Solidarity is not an extravagance

Our valedictorian Cosmo Murray shares his thoughts to close the 2015 programme

CosmoValediction

When I was old enough, I spent months on the road to somewhere, travelling any way I could: plane, train, thumb. Often these roads would lead me to Rome. This is where I met my friend, Mike. I want to speak briefly of him and our unlikely meeting from disparate places along very different paths.

Mine had led from a small Hertfordshire village in comfort and security, through schooling in an average British comprehensive in the 2000s – British bulldog, penises drawn on anything possible and the ever-enthralling cry of “Bundle!” at lunch time – through a law degree at Bristol University and a year in Japan to an unpopular corner of one of the world’s most beautiful cities.

Mike’s path had been more difficult, and far longer. Born in Gambia, Mike was advised to flee the country by his family at the age of 16 after his father’s incarceration. His journey to Rome took him across the Sahara into Morocco where he was unwelcome; into Algeria where he was imprisoned and tortured, from which he still carries the scars across his back; eventually into Libya where he became a boat person and successfully made the crossing to Lampedusa and the EU. There again, met by police, flashing lights, brutal authority and racism, shuttled to Rome and given drugs to sell in lieu of legitimate refugee papers. Mike’s journey to Rome took him 6 years. Mine took 5 hours.

When we look at the numbers, the hundreds of thousands coming to European borders, we can struggle to contemplate what any one is coming from, and why. I could never have understood the pain Mike was holding, and thousands of others like him, by glancing at the Guardian alone but it was right there, in his eyes.

When I sat down to write this speech, I asked myself what exactly we’re celebrating tonight. I asked myself: what are we to do in a society in which the homeless are silently segregated from the prosperous, in which we build spikes in the ground to ensure no one nasty rests their head there? What are we to do in a society in which our private prisons act not as rehabilitators of angry people, but as finishing schools for the hardened criminal? What are we to do in a society in which increasing numbers of our elders are isolated from social contact and lonely in their homes?

What are we – mostly fresh-faced recent graduates who think working hard is staying up all night long, typing – to do?

In answering this question I think Year Here gets two things right. The first lies in the importance of frontline experience. We cannot learn about these problems nor hope to untie even one of the many knots which tangle their web without giving our time to the people living where the knot is tightest, where the problem is most acute. Go to the people. This we know in our hearts to be right, and it lays bare a double standard we hold which sees more success in our child working as a parliamentary researcher in Westminster than as a social worker in Ealing.

Josh Falconer Roberts wins the special prize for his venture, The Middle Ground, at the 2015 Crowdbacker

Josh Falconer Roberts wins the special prize for his venture, The Middle Ground, at the 2015 Crowdbacker

The second thing Year Here gets right is what has made the past 9 months a supreme privilege for each of us Fellows. It is in building a movement around the simple belief that every one of us has the power to change our world. It is the strength that comes from being surrounded by people who believe that you are capable of momentous things. And in working with old and young people alike, people vulnerable in so many different ways, it is this that has sustained us. Because social action is not as sexy as Year Here’s marketing makes it seem, and social action in Croydon or Poplar has none of the allure that’s packaged up with going abroad to some exotic place. It is a relentlessly hard road.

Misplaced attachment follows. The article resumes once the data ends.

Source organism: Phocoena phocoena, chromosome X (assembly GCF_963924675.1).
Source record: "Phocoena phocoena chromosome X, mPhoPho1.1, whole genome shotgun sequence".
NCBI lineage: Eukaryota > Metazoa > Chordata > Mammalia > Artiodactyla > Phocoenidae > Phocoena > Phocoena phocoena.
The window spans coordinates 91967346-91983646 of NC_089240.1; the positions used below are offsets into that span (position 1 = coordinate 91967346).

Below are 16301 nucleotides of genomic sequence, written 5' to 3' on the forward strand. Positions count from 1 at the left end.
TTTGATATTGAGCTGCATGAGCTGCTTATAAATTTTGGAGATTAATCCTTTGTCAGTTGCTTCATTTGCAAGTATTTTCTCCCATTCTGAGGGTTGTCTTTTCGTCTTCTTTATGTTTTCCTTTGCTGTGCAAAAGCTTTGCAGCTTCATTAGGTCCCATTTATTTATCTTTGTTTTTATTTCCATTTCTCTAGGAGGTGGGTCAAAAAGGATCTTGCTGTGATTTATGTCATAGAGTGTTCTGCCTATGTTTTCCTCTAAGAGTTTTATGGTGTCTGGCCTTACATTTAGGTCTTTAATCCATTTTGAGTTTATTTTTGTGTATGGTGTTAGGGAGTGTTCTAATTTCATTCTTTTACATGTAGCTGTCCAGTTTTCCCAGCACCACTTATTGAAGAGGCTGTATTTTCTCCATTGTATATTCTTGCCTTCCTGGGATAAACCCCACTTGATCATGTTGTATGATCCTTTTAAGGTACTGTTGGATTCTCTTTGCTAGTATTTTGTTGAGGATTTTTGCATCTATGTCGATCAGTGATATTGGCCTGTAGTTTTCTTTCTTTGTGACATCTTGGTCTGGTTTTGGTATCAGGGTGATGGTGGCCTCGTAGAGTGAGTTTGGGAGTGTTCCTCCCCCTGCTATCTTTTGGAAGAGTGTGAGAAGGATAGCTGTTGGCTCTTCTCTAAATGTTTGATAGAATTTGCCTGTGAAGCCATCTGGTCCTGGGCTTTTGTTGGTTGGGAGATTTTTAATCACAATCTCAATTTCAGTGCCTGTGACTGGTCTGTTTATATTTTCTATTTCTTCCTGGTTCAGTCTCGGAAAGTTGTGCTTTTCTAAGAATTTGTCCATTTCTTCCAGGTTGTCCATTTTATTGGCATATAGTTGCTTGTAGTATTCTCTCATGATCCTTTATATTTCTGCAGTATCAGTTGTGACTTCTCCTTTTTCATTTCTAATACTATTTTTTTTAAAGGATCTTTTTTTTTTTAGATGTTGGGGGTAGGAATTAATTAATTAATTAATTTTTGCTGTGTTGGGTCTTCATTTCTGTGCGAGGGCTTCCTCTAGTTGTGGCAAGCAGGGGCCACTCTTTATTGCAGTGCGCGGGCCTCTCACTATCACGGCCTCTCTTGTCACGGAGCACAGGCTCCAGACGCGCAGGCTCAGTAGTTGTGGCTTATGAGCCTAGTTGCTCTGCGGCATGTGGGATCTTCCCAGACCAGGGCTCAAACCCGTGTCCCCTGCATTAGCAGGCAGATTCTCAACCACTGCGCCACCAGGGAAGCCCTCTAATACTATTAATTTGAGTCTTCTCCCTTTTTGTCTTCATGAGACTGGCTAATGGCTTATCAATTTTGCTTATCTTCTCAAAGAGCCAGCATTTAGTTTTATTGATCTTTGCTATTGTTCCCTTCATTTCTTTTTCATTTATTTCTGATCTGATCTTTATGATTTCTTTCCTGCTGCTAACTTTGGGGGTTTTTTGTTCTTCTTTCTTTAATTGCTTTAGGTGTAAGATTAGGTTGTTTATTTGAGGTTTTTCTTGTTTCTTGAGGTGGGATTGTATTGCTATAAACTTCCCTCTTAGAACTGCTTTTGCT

It is being surrounded by these people which has pushed us: to grow initiatives to allow young people in gangs a safe pocket of belonging in what seems to them a callous world and to break the invisible barriers between the homeless and the homed that our social structures create and perpetuate. It’s what’s driven us to take part in the early steps of redesigning our city, from the grassroots to the glass roofs of City Hall.

So what do we do, now? Afraid of making rent at the end of September, hopeful that our journey will lead us to some promised land, somewhere fulfilling and beautiful, and uncertain how the world around us will respond to our endeavour.

I can’t answer this question for anyone else, but I’m going to take the liberty of making a suggestion. Because we can control our interaction with those busy living beside us, we must claim responsibility for making the best of it.

My friend Mike is an extreme example but we are all, everywhere, holding our own burdens. We all have our own hopes, fears, petty jealousies and dreams of how our life could be. We’re wrapped up in these, often lost. So is everybody else. The man on the tube who smells of BO, the lady who scoffs as you wriggle onto the packed morning Northern line carriage, that kid playing Tinchy Stryder from his phone halfway along: they’re all part of our journey.

Solidarity is not an extravagance. We’ve built our society upon the transcendent ideal of human dignity. But it is an ideal we can only realise through compassion, patience and an attempt to understand those around us at any moment.

So fellow Fellows, and everyone else: go forth with a compassion that accepts everyone around you just as they are, in that moment, and smiles. Try hard to remember what it was like to look on the world as a child. And wonder.